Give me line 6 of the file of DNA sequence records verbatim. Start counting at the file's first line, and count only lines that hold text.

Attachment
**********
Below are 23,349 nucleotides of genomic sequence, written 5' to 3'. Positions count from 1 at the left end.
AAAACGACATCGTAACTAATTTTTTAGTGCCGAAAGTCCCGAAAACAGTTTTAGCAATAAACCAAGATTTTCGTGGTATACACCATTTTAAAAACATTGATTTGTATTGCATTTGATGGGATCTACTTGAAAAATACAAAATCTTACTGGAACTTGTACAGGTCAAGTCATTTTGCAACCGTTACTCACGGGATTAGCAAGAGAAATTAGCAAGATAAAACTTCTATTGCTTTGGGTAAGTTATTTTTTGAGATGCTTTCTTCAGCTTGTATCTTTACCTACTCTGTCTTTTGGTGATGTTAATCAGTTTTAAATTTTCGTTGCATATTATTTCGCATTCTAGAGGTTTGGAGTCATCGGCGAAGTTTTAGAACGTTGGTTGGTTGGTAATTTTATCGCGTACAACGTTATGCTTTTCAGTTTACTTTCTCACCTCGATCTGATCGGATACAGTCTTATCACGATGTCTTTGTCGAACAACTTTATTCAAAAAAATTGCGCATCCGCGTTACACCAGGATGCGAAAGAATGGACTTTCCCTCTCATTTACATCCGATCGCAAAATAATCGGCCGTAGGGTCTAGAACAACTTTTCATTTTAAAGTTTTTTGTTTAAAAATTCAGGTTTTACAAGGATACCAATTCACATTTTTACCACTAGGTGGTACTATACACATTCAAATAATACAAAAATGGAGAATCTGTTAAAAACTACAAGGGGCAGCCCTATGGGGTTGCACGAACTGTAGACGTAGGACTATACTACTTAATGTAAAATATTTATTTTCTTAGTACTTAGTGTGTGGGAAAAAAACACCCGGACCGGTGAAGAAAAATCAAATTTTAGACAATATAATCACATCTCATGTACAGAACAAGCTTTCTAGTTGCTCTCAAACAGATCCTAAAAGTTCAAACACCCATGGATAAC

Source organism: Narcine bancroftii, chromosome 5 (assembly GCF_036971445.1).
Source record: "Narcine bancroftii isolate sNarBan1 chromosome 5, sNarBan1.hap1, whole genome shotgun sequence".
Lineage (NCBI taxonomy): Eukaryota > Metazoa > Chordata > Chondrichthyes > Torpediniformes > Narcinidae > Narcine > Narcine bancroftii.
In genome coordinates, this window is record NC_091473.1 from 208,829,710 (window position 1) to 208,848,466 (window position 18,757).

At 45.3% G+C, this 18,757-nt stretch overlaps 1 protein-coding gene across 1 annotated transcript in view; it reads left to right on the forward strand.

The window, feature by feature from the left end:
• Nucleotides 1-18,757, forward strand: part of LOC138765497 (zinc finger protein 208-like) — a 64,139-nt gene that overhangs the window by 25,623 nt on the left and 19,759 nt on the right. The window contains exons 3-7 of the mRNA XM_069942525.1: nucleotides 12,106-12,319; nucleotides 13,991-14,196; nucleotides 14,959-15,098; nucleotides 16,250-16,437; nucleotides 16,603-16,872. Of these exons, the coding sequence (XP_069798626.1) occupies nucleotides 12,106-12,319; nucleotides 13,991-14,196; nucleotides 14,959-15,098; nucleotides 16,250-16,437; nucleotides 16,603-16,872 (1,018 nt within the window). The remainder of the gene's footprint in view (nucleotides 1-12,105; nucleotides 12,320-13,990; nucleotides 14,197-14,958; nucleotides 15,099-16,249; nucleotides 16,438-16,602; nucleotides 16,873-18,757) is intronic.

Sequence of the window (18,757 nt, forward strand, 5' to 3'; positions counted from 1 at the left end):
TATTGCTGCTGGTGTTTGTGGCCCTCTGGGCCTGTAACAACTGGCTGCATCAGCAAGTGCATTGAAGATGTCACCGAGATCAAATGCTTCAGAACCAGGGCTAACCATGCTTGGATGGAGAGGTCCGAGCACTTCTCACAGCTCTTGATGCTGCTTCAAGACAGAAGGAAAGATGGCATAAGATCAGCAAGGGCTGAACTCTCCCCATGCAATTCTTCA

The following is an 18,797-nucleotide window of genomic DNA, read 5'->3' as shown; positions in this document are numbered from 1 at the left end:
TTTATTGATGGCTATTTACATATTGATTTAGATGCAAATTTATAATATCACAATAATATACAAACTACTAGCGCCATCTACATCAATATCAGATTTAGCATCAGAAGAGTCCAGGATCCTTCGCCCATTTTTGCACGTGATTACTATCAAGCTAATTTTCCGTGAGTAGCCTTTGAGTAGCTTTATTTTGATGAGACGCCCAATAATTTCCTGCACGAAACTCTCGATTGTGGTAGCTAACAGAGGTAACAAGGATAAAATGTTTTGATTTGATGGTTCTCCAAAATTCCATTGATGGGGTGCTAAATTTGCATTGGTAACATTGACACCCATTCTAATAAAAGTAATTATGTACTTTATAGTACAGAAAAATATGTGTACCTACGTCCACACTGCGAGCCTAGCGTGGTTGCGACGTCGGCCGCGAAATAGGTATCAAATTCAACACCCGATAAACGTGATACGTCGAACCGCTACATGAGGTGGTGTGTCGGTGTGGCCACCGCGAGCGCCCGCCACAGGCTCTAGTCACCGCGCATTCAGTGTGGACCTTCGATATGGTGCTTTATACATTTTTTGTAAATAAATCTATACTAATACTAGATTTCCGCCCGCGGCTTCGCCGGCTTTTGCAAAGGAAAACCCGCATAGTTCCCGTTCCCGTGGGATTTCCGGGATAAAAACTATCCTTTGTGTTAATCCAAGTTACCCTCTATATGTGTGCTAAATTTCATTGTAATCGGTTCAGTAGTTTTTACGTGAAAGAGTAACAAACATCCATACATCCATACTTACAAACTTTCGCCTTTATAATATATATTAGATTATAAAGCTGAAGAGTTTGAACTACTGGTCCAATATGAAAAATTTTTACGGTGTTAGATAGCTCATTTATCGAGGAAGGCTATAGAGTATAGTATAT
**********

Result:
In genome coordinates, this window is record NC_091473.1 from 208,829,710 (window position 1) to 208,848,466 (window position 18,757).